Background: Little is known about sleep and circadian rhythms in survivors of acute respiratory failure (ARF) after hospital discharge. Objectives: To examine sleep and rest-activity circadian rhythms in ARF survivors 3 months after hospital discharge, and to compare them with a community-dwelling population. Methods: Sleep diary, actigraphy data, and insomnia symptoms were collected in a pilot study of 14 ARF survivors. Rest-activity circadian rhythms were assessed with wrist actigraphy and sleep diary for 9 days, and were analyzed by cosinor and non-parametric circadian rhythm analysis. Results: All participants had remarkable actigraphic sleep fragmentation, 71.5% had subclinical or clinical insomnia symptoms. Compared to community-dwelling adults, this cohort had less stable rest-activity circadian rhythms (p < 0.001), and weaker circadian strength (p < 0.001). Conclusion: Insomnia and circadian disruption were common in ARF survivors. Sleep improvement and circadian rhythm regularity may be a promising approach to improve quality of life and daytime function after ARF.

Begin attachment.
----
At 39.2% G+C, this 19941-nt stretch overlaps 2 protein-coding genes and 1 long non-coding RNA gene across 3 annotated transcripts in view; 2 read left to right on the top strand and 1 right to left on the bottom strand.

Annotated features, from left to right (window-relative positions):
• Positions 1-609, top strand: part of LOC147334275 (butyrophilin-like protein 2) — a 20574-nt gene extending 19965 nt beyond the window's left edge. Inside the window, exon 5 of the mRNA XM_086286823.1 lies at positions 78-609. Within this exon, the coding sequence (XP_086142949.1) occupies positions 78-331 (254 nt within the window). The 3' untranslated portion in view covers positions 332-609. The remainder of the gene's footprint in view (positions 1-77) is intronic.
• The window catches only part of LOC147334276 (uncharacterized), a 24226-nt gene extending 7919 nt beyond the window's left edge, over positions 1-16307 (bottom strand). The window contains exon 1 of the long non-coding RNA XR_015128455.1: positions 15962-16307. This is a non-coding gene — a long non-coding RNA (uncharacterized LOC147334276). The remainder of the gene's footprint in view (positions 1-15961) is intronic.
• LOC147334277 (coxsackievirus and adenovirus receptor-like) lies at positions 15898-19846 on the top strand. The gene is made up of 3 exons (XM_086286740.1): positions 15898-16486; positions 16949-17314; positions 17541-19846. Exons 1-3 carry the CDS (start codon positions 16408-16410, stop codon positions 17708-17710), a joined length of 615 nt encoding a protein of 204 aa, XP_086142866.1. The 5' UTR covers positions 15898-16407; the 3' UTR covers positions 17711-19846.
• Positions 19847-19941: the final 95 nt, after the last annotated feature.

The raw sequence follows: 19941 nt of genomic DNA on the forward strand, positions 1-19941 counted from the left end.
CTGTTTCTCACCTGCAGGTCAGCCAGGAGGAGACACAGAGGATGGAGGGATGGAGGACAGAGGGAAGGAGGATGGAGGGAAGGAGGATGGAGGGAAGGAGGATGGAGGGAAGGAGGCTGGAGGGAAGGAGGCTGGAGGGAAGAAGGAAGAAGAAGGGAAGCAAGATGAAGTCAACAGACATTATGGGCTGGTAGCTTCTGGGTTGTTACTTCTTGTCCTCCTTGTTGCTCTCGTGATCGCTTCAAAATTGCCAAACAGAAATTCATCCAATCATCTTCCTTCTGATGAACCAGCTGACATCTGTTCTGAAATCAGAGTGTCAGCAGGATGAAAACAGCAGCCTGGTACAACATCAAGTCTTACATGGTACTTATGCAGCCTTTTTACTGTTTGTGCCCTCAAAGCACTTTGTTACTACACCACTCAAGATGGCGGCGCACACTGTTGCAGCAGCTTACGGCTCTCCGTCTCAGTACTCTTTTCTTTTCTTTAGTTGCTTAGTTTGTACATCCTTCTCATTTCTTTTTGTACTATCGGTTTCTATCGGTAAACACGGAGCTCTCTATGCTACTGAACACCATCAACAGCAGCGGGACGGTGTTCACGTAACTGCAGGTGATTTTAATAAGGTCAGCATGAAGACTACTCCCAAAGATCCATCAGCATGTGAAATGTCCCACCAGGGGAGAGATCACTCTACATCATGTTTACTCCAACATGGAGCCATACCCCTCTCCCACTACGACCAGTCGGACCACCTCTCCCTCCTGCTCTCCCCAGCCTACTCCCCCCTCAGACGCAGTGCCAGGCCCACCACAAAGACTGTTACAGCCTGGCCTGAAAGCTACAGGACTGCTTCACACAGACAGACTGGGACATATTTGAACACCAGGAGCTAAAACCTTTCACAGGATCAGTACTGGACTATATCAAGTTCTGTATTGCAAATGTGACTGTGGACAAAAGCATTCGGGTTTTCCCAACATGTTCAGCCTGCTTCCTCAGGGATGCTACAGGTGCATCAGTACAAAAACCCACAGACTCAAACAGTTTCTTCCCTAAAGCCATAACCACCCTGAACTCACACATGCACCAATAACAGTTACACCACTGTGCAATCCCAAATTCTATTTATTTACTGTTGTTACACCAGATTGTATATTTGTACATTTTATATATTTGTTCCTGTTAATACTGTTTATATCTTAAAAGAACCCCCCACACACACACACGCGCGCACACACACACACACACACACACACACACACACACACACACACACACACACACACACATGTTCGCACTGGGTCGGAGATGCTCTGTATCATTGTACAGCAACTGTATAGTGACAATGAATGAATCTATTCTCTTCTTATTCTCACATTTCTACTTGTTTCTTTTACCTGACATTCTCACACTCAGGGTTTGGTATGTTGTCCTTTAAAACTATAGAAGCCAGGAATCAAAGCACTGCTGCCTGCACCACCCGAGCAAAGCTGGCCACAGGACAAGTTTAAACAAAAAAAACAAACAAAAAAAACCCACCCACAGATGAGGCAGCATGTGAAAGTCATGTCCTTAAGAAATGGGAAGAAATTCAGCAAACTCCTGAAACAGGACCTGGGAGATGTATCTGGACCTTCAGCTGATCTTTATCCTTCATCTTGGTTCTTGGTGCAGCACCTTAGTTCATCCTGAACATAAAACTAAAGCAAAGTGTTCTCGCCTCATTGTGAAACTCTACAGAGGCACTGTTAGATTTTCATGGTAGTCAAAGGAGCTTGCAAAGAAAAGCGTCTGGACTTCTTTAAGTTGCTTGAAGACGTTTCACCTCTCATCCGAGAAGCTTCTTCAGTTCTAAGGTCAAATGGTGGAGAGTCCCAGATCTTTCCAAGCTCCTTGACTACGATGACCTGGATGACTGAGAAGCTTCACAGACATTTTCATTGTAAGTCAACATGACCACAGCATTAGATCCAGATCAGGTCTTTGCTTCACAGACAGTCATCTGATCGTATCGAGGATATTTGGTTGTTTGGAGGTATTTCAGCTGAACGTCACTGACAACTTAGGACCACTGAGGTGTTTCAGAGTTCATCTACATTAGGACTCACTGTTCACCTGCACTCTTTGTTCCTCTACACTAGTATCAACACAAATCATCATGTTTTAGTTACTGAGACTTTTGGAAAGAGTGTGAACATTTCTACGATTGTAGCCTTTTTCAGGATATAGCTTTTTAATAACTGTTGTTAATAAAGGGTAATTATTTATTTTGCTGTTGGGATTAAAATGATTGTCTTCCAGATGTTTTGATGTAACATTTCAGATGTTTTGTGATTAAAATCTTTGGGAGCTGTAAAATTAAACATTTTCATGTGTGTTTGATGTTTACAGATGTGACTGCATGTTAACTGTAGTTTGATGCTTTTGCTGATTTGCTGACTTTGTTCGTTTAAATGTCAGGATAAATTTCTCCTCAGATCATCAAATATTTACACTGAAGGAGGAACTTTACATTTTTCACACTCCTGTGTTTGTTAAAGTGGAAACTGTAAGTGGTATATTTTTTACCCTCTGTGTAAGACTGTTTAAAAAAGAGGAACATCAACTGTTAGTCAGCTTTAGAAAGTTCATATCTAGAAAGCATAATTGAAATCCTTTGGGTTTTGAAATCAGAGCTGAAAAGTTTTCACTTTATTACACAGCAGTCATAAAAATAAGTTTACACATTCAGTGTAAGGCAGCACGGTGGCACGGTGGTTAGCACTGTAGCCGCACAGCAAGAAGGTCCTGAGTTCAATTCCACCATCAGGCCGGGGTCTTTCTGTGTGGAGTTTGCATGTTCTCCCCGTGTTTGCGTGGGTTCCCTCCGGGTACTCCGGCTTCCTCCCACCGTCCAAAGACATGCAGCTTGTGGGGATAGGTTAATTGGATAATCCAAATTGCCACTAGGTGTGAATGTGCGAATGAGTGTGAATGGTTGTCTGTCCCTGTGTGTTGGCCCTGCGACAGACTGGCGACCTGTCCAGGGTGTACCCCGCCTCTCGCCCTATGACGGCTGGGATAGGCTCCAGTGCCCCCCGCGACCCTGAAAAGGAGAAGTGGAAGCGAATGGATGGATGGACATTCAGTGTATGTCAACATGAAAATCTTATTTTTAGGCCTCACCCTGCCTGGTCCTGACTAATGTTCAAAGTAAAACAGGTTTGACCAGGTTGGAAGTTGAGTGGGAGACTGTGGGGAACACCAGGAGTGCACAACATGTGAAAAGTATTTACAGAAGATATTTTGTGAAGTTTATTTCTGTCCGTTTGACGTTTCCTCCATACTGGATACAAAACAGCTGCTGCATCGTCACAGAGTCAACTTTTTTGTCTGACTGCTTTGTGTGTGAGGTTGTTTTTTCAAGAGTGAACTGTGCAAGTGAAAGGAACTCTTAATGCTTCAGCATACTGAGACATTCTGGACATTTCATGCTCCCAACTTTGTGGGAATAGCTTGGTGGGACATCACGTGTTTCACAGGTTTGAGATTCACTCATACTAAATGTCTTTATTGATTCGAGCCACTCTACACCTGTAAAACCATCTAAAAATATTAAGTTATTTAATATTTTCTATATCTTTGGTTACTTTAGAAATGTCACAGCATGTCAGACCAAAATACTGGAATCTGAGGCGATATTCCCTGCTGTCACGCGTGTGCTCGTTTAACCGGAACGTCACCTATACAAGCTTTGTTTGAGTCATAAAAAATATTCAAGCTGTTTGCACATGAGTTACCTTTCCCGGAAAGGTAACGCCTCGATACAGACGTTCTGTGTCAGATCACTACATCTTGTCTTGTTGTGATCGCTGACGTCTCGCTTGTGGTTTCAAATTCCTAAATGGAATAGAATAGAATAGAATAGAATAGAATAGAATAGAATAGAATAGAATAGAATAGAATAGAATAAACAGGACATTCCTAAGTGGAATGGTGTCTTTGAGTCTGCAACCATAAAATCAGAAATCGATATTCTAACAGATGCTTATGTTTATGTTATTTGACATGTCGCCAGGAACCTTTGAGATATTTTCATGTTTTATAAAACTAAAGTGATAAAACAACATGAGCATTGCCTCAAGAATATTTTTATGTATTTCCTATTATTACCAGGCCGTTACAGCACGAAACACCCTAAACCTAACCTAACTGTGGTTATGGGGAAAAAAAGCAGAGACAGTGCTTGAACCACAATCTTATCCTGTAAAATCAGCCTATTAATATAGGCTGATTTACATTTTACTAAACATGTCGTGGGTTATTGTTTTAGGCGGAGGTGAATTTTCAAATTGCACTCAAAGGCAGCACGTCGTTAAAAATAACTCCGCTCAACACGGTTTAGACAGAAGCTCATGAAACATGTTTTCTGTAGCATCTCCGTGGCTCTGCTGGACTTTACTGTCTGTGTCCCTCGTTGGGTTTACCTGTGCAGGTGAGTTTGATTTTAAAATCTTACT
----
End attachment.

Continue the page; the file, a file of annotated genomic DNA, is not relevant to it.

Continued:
- acute respiratory distress syndrome
- circadian rhythm
- critical illness
ASJC Scopus subject areas
- Clinical Neurology